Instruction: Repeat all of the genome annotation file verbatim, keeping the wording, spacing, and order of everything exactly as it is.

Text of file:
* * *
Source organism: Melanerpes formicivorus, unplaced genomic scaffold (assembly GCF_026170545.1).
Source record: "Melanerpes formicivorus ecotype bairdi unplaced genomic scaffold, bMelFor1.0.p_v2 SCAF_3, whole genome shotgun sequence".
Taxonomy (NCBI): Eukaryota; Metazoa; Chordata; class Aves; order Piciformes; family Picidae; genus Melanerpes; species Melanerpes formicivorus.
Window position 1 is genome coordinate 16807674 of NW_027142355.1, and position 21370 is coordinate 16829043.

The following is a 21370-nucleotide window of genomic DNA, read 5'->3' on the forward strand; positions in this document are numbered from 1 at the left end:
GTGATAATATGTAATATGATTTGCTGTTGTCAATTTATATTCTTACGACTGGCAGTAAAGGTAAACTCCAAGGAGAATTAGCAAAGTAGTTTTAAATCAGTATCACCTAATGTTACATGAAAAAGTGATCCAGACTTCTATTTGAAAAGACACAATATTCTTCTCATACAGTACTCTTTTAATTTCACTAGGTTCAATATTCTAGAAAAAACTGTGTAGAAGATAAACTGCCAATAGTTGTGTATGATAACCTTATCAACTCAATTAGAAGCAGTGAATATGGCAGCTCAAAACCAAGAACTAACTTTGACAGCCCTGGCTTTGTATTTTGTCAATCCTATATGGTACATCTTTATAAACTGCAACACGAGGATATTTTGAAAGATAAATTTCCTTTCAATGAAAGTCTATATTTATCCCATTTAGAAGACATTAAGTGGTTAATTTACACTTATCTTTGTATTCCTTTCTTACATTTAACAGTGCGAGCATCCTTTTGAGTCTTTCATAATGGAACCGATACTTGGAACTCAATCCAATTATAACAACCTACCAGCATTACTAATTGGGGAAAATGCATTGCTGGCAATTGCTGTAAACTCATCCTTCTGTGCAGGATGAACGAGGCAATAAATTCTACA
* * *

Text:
Source organism: Melanerpes formicivorus, unplaced genomic scaffold (assembly GCF_026170545.1).
Source record: "Melanerpes formicivorus ecotype bairdi unplaced genomic scaffold, bMelFor1.0.p_v2 SCAF_3, whole genome shotgun sequence".
Taxonomy (NCBI): Eukaryota; Metazoa; Chordata; class Aves; order Piciformes; family Picidae; genus Melanerpes; species Melanerpes formicivorus.
Window position 1 is genome coordinate 16807674 of NW_027142355.1, and position 21370 is coordinate 16829043.

The following is a 21370-nucleotide window of genomic DNA, read 5'->3' on the forward strand; positions in this document are numbered from 1 at the left end:
GTGATAATATGTAATATGATTTGCTGTTGTCAATTTATATTCTTACGACTGGCAGTAAAGGTAAACTCCAAGGAGAATTAGCAAAGTAGTTTTAAATCAGTATCACCTAATGTTACATGAAAAAGTGATCCAGACTTCTATTTGAAAAGACACAATATTCTTCTCATACAGTACTCTTTTAATTTCACTAGGTTCAATATTCTAGAAAAAACTGTGTAGAAGATAAACTGCCAATAGTTGTGTATGATAACCTTATCAACTCAATTAGAAGCAGTGAATATGGCAGCTCAAAACCAAGAACTAACTTTGACAGCCCTGGCTTTGTATTTTGTCAATCCTATATGGTACATCTTTATAAACTGCAACACGAGGATATTTTGAAAGATAAATTTCCTTTCAATGAAAGTCTATATTTATCCCATTTAGAAGACATTAAGTGGTTAATTTACACTTATCTTTGTATTCCTTTCTTACATTTAACAGTGCGAGCATCCTTTTGAGTCTTTCATAATGGAACCGATACTTGGAACTCAATCCAATTATAACAACCTACCAGCATTACTAATTGGGGAAAATGCATTGCTGGCAATTGCTGTAAACTCATCCTTCTGTGCAGGATGAACGAGGCAATAAATTCTACA